Molecular evolution of chronic myeloid leukaemia

Pesach J. Shteper, Dina Ben-Yehuda*

*Corresponding author for this work

Research output: Contribution to journalArticlepeer-review

18 Scopus citations


Chronic myeloid leukaemia (CML) is a clonal disorder of the pluripotent haematopoietic stem cell. The typical triphasic course of CML starts with the premalignant chronic phase initiated by BCR-ABL hybrid oncogene formation. Secondary genetic and epigenetic aberrations accompany the progression to the accelerated phase and fatal blastic crisis. Properly timed bone marrow transplantation in eligible patients can result in durable remissions or cure. Both of these states are often accompanied by a long-term persistence of quiescent leukaemic cells. Accordingly, a 'functional cure' (i.e. turnout dormancy induction), rather than complete eradication of the malignant cells, is an adequate therapeutical goal. The level of the residual BCR-ABL-positive clones should be monitored and salvage treatment initiated whenever these quiescent leukaemic cells exit their dormant state.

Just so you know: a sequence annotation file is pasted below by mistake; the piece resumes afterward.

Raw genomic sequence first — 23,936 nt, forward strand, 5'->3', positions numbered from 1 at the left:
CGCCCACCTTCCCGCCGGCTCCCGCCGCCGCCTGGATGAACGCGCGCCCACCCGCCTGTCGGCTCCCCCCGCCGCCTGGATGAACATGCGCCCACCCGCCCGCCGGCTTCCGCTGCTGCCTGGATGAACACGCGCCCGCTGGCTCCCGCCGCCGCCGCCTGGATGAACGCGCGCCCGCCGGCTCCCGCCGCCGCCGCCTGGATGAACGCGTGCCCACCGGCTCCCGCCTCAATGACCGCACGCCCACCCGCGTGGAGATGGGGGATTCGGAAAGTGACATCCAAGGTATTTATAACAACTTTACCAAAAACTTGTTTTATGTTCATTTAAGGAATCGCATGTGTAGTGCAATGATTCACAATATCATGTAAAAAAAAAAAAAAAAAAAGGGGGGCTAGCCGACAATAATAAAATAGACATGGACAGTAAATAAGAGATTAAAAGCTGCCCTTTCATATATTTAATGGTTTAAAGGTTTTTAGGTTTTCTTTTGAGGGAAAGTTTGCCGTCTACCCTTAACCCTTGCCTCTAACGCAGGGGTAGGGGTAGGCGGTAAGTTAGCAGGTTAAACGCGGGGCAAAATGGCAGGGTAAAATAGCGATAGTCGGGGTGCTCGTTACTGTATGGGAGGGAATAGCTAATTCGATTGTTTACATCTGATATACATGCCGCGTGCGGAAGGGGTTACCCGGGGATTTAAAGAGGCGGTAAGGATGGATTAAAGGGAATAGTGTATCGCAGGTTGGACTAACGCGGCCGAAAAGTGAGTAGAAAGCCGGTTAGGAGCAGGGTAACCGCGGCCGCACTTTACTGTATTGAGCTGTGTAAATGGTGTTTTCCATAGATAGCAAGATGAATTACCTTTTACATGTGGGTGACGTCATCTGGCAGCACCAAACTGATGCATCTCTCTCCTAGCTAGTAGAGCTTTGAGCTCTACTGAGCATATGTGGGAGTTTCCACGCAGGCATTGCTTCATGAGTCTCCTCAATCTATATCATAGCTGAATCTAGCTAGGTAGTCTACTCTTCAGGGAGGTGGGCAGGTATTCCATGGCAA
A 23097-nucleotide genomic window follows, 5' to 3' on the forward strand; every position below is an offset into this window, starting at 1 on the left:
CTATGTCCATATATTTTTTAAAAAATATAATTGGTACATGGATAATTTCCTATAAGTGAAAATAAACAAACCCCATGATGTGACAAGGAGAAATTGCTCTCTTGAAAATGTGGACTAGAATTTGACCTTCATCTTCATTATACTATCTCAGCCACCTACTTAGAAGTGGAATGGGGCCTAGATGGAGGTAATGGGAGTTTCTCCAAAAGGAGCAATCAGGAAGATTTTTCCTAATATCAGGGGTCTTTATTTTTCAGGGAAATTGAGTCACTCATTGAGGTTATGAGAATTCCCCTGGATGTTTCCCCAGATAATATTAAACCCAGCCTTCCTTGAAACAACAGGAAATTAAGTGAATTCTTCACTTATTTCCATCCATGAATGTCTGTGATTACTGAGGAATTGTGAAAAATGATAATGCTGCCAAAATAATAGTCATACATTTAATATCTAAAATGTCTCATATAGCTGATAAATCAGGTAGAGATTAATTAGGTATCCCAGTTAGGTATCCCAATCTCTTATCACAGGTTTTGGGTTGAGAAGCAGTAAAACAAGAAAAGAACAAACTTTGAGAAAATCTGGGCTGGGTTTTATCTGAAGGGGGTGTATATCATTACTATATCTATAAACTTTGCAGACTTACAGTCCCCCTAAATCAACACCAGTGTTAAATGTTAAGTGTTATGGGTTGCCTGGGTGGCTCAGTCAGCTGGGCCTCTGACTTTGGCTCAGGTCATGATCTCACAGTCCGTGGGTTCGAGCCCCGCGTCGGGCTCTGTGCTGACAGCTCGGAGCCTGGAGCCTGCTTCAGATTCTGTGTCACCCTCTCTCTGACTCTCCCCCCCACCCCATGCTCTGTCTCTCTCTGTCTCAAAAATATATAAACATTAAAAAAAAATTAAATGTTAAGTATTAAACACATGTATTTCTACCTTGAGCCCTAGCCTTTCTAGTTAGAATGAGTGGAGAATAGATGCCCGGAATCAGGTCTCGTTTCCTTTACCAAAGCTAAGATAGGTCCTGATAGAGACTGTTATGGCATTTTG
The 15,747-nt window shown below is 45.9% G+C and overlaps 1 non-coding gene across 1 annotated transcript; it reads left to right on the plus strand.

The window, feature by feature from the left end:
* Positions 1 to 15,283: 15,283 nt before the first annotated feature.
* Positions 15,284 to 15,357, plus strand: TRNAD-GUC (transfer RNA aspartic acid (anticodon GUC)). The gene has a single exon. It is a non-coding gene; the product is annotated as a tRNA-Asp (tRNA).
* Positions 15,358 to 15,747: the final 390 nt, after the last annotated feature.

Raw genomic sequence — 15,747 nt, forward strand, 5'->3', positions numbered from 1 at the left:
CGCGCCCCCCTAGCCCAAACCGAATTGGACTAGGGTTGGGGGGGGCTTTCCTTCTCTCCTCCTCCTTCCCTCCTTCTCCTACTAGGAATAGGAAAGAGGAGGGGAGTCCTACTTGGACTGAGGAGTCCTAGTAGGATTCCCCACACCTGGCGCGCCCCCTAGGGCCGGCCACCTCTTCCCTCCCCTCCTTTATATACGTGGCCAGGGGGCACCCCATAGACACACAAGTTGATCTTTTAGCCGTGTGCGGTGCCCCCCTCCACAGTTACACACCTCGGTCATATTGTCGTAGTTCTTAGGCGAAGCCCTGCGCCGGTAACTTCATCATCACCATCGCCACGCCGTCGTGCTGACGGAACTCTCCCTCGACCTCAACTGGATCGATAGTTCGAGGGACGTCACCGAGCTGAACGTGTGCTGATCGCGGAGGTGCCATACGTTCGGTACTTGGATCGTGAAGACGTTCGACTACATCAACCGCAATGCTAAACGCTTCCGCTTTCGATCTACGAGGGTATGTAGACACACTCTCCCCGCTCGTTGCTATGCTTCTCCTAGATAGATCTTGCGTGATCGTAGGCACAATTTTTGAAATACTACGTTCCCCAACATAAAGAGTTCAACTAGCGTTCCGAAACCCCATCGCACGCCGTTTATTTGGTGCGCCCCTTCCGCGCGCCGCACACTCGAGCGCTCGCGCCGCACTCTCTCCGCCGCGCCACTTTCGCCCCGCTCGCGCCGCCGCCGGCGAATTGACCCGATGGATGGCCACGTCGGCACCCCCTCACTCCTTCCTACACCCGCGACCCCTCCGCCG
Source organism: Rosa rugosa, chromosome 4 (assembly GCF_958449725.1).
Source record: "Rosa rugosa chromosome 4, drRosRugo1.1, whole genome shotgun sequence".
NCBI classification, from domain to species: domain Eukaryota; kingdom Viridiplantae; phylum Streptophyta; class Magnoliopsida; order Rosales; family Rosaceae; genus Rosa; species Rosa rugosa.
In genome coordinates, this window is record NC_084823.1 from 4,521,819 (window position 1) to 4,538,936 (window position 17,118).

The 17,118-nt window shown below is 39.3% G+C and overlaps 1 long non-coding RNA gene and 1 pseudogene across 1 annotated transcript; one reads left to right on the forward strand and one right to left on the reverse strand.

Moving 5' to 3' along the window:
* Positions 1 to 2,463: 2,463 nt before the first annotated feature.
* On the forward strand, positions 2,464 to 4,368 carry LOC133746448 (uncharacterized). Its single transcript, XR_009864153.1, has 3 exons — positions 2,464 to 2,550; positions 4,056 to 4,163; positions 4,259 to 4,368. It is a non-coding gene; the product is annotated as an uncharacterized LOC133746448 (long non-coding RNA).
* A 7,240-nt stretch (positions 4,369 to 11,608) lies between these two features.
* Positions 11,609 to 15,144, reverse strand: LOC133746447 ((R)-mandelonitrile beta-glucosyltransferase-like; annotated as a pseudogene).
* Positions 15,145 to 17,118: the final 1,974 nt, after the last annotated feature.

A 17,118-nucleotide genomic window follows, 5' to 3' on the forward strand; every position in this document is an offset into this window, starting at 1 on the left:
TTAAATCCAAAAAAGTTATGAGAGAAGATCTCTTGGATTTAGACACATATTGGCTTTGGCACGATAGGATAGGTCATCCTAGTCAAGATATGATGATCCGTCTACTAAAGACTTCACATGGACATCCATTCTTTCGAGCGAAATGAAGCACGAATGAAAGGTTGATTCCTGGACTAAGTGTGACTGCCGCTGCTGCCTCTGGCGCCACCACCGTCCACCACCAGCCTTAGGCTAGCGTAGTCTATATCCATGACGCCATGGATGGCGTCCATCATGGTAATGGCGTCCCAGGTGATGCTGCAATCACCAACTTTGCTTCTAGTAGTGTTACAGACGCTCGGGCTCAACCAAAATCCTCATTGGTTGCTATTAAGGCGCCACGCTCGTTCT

Original languageAmerican English
Pages (from-to)313-322
Number of pages10
JournalSeminars in Cancer Biology
Issue number4
StatePublished - 2001
Externally publishedYes

Bibliographical note

Funding Information:
We are grateful to Dr Deborah Rund for her critical revision of the manuscript. Our work was supported by The Israel Science Foundation founded by The Israel Academy of Sciences and Humanities, and by The Gabrielle Rich Leukemia Research Foundation.


  • ABL
  • Chronic myeloid leukaemia
  • Dormancy
  • Methylation
  • Progression


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